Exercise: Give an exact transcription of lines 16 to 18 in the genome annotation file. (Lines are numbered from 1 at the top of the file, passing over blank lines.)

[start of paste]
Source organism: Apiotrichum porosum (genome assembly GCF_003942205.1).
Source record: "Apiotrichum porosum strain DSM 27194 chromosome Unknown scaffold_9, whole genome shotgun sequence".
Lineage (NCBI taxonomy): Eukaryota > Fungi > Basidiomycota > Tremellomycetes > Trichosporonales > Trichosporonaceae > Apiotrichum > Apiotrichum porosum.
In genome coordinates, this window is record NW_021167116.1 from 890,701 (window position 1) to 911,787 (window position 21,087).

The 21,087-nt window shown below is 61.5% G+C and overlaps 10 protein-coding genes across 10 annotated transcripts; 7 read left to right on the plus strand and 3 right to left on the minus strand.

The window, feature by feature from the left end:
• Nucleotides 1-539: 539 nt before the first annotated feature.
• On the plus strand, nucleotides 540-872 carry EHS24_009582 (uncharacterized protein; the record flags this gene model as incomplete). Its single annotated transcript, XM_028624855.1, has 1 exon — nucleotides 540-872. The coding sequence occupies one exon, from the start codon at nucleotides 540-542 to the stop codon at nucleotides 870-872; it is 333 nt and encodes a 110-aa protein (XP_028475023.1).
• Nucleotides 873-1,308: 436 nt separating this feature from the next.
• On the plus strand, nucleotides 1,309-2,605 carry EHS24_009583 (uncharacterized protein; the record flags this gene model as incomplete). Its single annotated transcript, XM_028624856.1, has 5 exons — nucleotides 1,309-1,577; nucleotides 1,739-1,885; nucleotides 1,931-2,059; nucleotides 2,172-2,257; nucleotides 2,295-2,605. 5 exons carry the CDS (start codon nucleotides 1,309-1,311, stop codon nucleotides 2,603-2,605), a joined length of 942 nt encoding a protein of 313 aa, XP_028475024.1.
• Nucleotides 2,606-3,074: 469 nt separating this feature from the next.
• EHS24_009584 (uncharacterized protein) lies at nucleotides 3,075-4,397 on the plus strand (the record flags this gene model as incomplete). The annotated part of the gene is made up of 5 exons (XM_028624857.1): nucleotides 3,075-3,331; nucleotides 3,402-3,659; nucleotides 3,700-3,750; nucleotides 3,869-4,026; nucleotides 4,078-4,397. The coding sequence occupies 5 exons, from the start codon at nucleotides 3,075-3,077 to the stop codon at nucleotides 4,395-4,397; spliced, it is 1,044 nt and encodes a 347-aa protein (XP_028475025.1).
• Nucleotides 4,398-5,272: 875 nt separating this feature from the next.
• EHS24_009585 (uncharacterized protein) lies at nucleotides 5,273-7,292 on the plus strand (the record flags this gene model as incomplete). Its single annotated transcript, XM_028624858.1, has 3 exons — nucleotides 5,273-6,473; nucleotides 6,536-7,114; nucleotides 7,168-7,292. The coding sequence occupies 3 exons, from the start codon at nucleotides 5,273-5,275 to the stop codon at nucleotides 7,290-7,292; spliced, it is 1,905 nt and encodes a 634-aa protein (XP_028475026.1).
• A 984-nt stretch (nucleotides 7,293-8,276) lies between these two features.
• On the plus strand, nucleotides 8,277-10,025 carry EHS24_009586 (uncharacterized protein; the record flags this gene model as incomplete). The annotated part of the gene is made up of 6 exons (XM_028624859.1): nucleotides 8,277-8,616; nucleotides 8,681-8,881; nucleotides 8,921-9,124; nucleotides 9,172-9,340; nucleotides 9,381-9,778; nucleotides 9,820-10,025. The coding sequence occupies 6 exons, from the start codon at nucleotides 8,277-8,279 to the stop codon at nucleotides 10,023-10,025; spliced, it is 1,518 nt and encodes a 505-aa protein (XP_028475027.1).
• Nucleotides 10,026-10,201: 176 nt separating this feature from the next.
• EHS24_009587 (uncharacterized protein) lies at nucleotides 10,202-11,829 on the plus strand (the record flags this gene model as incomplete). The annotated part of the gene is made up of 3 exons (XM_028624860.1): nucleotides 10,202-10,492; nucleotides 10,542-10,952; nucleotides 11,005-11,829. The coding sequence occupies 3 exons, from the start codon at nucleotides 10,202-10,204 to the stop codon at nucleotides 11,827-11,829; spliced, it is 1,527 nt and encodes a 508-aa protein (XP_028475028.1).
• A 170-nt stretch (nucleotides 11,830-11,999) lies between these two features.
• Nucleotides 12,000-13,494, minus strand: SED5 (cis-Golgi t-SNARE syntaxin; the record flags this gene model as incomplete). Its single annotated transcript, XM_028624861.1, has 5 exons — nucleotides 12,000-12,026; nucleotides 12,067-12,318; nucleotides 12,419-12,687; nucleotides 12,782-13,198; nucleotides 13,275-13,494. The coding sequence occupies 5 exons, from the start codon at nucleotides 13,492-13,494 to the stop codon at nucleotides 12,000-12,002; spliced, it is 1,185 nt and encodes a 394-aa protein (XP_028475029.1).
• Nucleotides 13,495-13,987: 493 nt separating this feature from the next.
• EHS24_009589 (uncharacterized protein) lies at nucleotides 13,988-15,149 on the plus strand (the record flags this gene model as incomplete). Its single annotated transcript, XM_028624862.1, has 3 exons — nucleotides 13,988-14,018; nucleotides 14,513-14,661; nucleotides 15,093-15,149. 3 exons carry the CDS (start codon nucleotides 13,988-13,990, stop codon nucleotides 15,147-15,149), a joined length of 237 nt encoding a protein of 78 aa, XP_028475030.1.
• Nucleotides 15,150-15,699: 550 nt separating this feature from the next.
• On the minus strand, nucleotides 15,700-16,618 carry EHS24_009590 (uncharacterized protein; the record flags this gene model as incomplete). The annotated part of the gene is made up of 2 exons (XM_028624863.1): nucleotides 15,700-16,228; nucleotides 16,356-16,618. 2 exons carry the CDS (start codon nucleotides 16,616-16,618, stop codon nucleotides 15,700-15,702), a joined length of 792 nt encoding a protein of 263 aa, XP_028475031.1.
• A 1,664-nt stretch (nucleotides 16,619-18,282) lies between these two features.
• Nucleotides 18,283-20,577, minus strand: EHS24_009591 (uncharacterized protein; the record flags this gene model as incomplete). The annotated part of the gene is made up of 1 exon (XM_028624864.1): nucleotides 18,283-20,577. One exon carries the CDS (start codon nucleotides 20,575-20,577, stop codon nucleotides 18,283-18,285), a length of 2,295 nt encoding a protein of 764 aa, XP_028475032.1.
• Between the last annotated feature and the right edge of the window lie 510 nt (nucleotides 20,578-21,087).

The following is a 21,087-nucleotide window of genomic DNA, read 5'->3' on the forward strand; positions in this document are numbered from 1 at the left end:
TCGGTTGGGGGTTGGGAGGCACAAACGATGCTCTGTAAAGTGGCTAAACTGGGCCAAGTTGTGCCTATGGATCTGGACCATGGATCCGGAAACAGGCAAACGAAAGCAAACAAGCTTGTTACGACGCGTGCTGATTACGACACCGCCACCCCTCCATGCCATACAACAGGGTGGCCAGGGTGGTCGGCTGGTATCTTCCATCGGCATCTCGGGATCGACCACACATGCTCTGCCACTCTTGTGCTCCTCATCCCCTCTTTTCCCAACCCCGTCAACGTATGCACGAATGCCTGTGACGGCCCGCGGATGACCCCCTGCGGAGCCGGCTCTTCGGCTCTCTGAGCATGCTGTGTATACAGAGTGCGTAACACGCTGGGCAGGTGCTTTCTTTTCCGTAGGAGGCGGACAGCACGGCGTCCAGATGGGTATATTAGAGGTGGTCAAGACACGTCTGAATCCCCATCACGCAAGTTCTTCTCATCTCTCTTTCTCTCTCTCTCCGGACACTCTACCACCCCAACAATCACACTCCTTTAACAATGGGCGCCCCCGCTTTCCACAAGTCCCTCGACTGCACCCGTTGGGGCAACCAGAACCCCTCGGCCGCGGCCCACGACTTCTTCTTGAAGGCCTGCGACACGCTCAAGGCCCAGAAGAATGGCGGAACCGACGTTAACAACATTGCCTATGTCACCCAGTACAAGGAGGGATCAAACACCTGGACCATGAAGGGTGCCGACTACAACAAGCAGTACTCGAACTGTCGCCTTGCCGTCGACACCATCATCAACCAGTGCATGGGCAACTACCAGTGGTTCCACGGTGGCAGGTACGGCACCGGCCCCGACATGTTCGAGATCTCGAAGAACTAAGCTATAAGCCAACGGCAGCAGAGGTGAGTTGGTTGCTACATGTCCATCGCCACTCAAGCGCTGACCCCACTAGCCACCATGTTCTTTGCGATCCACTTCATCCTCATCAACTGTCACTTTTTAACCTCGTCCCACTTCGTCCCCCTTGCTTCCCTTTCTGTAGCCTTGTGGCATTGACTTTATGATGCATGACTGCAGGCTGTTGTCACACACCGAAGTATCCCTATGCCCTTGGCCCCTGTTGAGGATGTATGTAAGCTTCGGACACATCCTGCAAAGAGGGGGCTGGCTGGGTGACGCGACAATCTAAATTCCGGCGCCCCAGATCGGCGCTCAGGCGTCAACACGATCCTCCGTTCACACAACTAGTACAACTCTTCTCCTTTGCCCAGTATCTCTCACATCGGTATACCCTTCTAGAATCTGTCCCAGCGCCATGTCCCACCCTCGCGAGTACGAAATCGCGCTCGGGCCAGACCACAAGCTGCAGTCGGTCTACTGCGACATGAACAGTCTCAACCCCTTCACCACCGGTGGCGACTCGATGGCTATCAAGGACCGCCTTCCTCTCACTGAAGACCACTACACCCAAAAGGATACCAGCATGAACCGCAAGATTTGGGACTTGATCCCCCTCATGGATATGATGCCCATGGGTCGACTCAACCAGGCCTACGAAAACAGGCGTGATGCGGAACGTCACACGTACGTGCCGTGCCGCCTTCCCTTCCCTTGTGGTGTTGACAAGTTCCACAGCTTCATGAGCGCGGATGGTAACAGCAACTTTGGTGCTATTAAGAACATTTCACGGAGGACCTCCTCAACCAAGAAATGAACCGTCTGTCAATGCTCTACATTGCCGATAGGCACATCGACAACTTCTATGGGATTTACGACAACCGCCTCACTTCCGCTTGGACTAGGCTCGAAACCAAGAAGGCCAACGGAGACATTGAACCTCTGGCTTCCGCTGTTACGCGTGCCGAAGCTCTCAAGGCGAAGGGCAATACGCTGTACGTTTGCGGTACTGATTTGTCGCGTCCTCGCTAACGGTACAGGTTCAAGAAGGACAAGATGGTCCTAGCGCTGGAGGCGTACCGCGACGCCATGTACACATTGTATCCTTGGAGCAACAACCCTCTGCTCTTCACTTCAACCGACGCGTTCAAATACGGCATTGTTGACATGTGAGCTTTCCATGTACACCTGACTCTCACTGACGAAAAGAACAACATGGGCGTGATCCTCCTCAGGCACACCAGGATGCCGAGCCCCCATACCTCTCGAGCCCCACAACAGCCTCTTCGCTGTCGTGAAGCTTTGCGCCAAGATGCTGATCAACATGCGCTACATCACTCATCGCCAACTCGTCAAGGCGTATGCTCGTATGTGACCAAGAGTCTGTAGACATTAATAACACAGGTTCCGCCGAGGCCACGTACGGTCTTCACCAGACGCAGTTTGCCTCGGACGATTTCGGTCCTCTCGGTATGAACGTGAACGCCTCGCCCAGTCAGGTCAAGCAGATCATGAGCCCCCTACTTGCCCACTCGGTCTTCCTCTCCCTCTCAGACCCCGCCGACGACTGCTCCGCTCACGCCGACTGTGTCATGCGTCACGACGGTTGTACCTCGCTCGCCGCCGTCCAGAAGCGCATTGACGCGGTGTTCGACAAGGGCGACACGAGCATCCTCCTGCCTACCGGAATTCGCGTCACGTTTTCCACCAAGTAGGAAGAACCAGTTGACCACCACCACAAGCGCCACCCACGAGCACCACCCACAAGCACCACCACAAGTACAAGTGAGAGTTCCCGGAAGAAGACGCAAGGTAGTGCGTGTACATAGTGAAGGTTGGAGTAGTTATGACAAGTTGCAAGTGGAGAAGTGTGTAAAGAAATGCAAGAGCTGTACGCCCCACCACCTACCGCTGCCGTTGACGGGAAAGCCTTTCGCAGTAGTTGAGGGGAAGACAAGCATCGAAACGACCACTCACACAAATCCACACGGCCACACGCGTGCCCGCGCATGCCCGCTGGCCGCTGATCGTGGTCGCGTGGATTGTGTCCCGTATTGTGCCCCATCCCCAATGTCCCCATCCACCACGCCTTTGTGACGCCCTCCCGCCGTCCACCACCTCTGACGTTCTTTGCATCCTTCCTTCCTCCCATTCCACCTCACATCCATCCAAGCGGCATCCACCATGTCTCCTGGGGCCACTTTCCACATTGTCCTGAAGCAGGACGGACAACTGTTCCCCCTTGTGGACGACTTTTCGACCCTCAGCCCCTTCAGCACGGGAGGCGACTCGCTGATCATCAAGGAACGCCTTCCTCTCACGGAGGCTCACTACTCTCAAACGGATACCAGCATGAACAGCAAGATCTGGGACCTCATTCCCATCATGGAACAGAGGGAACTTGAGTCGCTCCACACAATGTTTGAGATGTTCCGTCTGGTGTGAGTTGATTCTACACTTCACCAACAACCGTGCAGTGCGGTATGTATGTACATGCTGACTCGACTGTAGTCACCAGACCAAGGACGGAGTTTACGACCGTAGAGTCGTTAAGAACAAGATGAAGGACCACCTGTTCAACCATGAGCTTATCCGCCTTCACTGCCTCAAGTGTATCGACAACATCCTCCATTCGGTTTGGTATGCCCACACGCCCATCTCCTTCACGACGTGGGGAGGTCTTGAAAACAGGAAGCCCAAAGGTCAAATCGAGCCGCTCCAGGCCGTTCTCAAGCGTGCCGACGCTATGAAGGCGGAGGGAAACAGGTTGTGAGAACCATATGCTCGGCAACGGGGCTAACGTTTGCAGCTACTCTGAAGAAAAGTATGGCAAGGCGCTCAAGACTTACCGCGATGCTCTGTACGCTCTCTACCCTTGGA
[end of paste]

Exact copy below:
• On the plus strand, nucleotides 8,277-10,025 carry EHS24_009586 (uncharacterized protein; the record flags this gene model as incomplete). The annotated part of the gene is made up of 6 exons (XM_028624859.1): nucleotides 8,277-8,616; nucleotides 8,681-8,881; nucleotides 8,921-9,124; nucleotides 9,172-9,340; nucleotides 9,381-9,778; nucleotides 9,820-10,025. The coding sequence occupies 6 exons, from the start codon at nucleotides 8,277-8,279 to the stop codon at nucleotides 10,023-10,025; spliced, it is 1,518 nt and encodes a 505-aa protein (XP_028475027.1).
• Nucleotides 10,026-10,201: 176 nt separating this feature from the next.
• EHS24_009587 (uncharacterized protein) lies at nucleotides 10,202-11,829 on the plus strand (the record flags this gene model as incomplete). The annotated part of the gene is made up of 3 exons (XM_028624860.1): nucleotides 10,202-10,492; nucleotides 10,542-10,952; nucleotides 11,005-11,829. The coding sequence occupies 3 exons, from the start codon at nucleotides 10,202-10,204 to the stop codon at nucleotides 11,827-11,829; spliced, it is 1,527 nt and encodes a 508-aa protein (XP_028475028.1).